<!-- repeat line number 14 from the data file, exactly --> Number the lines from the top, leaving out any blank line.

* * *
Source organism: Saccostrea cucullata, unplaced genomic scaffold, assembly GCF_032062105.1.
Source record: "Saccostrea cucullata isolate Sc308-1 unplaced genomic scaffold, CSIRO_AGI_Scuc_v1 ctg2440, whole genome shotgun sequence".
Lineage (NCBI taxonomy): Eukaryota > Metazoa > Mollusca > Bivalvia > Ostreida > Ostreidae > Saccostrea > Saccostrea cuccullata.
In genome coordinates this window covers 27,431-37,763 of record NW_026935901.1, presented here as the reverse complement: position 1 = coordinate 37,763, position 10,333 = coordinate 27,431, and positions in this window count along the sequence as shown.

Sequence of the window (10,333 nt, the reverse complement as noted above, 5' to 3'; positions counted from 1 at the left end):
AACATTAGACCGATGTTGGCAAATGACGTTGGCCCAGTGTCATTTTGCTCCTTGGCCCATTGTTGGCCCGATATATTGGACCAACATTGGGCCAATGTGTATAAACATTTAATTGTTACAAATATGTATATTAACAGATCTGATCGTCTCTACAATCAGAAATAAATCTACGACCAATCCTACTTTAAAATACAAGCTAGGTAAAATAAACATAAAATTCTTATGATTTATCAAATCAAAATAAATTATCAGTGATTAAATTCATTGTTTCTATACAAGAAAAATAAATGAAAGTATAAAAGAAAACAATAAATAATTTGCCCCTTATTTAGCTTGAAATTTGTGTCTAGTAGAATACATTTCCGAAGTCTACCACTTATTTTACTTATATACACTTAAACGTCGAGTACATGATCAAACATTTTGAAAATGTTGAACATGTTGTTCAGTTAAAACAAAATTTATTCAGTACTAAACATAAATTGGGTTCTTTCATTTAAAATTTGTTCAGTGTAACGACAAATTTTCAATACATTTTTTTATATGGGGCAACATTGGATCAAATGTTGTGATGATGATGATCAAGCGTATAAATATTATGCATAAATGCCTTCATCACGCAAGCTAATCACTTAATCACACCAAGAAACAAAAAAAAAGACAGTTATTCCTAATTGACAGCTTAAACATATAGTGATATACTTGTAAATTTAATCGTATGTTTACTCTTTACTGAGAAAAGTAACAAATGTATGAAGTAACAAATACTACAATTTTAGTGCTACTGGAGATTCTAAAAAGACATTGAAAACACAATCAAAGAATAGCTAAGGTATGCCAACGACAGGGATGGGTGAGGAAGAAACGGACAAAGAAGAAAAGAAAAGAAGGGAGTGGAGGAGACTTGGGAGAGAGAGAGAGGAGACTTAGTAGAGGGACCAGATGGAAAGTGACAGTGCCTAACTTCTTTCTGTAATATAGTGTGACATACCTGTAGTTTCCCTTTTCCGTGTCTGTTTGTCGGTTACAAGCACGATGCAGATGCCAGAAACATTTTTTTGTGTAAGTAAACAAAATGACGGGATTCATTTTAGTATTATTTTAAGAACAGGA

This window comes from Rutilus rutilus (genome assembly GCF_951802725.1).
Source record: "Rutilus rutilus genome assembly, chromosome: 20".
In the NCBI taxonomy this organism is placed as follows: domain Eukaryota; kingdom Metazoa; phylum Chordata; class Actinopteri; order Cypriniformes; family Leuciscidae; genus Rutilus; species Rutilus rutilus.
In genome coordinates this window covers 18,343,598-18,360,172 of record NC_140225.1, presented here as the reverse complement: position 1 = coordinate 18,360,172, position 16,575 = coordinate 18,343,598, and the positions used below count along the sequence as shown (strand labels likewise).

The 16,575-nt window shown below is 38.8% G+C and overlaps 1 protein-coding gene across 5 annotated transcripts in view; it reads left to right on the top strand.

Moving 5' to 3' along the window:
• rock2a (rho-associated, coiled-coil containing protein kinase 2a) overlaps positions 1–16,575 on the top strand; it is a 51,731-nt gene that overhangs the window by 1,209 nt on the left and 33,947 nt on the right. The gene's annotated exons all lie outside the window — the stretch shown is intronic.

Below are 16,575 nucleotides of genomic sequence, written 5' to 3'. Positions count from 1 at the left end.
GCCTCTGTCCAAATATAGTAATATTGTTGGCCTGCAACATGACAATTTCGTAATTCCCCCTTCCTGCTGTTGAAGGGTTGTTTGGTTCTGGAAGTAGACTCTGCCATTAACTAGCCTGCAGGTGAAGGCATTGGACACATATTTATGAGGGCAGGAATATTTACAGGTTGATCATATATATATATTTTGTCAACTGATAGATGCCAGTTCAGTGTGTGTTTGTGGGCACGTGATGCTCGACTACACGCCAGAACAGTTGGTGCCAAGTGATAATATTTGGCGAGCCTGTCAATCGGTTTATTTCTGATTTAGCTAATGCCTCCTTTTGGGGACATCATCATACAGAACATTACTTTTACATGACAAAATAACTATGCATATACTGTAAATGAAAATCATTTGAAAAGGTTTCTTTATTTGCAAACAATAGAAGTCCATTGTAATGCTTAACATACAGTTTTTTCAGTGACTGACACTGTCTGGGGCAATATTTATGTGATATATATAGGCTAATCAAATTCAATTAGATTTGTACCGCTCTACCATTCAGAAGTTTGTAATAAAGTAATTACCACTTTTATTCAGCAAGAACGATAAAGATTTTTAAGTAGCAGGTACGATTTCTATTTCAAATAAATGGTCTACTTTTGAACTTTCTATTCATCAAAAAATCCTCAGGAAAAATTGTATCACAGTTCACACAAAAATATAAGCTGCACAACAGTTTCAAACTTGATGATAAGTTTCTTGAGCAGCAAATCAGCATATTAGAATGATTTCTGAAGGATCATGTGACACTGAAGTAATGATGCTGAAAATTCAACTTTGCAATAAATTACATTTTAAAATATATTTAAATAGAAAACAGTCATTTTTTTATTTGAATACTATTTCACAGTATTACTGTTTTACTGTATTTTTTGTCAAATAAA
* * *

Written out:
Below are 16,575 nucleotides of genomic sequence, written 5' to 3'. Positions count from 1 at the left end.